United Kingdom Haydn, Orlando Paladino: Freiburg Baroque Orchestra, René Jacobs (conductor). Usher Hall, 25.8.2011 (SRT)
Angelica – Sine Bundgaard (sop)
Rodomonte – Pietro Spagnoli (bar)
Orlando – Stéphane Degout (bar)
Medoro – Magnus Staveland (ten)
Eurilla – Sunhae Im (sop)
Pasquale – Victor Torres (bar)
Alcina – Alexandrina Pendatchanska (sop)
Lots of Haydnistas have come up with reason (excuses?) as to why his operas haven’t been performed as much as those of his contemporaries, most notably Mozart, but listening to Orlando Paladino the main problem for me was the incredibly flabby sense of dramatic pacing and timing. In this work Haydn takes far too long to get anywhere and the results just don’t hold the attention as much as they should. The role of Orlando, in particular, is a waste of a good baritone, consisting mostly of accompagnato recitatives with the occasional aria, though these are very beautiful when they arrive. True, the opera has good moments and there is even some light humour to alleviate the journey and, to give Haydn his due, much of the opera is written as a parody of the operatic conventions of his day, such as the blustering knight Rodomonte who makes fun of the stock chivalric characters of opera seria. Too often, however, the joke just gets lost: the role of Medoro is meant to satirise the wilting, spineless tenors who take forever to decide on a course of action, but in this work the stereotype seems to ring too true and the character just seems plain unappealing.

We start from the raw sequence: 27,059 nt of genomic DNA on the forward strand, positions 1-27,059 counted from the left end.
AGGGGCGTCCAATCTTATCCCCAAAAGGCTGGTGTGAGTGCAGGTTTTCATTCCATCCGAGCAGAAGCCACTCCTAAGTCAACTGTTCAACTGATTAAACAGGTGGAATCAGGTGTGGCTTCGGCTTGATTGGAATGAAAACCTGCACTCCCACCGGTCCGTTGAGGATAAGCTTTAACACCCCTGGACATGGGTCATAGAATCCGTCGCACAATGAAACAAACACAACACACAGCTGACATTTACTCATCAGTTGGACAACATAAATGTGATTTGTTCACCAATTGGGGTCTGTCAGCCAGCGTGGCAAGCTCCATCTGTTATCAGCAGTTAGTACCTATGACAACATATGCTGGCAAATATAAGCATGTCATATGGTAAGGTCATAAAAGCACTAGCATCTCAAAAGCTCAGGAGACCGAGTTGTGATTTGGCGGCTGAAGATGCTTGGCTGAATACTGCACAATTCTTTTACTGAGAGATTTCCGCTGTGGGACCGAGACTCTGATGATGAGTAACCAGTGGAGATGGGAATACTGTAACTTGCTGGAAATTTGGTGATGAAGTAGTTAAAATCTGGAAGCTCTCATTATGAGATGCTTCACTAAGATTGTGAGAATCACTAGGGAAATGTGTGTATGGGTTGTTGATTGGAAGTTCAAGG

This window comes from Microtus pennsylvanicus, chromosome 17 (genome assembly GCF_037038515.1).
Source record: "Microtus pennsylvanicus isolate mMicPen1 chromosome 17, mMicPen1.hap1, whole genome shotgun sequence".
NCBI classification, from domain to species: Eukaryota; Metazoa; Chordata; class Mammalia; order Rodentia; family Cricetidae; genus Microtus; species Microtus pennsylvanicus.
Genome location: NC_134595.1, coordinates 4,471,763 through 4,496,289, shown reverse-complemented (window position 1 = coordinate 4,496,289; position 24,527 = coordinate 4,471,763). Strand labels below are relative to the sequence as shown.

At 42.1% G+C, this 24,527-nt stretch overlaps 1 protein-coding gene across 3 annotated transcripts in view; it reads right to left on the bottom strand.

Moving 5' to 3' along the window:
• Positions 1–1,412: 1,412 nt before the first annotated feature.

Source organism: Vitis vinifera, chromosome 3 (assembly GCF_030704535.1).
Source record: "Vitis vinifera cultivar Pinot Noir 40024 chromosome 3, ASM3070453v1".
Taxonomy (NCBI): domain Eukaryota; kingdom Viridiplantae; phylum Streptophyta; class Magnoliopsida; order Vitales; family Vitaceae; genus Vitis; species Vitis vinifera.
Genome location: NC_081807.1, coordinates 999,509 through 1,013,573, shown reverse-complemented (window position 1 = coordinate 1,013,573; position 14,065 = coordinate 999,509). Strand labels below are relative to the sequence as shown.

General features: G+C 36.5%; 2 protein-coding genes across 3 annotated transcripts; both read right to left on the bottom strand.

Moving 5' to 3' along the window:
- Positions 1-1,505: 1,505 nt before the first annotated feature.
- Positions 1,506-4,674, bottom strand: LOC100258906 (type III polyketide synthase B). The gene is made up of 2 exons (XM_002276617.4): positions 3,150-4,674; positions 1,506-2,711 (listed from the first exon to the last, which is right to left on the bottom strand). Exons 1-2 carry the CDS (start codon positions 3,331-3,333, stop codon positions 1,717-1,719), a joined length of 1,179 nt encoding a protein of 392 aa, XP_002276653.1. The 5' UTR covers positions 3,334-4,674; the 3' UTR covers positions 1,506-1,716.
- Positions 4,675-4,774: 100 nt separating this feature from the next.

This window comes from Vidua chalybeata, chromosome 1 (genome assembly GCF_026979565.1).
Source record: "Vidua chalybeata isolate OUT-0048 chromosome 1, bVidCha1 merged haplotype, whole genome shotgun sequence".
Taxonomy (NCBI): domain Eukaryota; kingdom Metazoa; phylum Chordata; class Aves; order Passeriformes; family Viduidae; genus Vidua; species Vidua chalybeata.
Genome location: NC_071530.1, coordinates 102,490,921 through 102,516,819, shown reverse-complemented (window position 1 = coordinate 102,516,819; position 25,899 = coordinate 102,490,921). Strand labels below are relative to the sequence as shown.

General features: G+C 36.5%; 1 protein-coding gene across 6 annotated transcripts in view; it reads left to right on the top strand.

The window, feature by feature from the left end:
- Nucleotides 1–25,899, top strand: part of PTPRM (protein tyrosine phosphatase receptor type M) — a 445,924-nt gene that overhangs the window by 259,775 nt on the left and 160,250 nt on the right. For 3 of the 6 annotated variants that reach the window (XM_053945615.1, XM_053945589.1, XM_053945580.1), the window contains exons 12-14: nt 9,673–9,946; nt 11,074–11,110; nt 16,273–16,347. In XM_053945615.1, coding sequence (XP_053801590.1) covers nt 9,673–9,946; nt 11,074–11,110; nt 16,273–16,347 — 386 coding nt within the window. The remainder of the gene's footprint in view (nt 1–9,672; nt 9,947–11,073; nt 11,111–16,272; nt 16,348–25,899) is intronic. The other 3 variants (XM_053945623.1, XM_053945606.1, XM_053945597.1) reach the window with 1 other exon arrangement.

This evening was saved by the sheer commitment of the performers involved, most of whom have sung the role on stage in Jacobs’ Berlin production, now also available on DVD. Stéphane Degout sang beautifully throughout, especially in his Act 3 aria when he had been washed by the waters of Lethe, and his strong, characterful baritone voice was of the kind to make any listener sit up and take notice: it’s just a shame he didn’t have more interesting things to do. Victor Torres, the principal buffo role, impressed with his patter in his two catalogue arias, though Pietro Spagnoli’s Rodomonte was the more convincing singer. Magnus Staveland made the best of a bad situation as Medoro. The ladies were very fine, Sine Bundgaard showing remarkable technique in the killer runs and leaps of Angelica, and Suhae Im giving some marvellously flexible coloratura in the lighter role of Eurilla, but Alexandrina Pendatchanska’s Alcina had the finest female voice of all, rounded and rich with exciting technique and pin-point accuracy; her Act 3 aria came close to stealing the show. Jacobs was on his best behaviour, pulling none of the wilful tricks that have marred many of his Mozart recordings and keeping the whole thing moving with a sense of bounce. His orchestra played for him with a fabulous array of colour and wit, and the whole show was helped by the way the singers threw themselves into acting their parts, making this a semi-staged rather than a concert performance. Still, despite some great moments, this evening reminded me that there are good reasons why we don’t hear Haydn’s operas performed more often.
The Edinburgh International Festival runs until 4th September in a range of venues across the city. A selection of performances will be reviewed in these pages.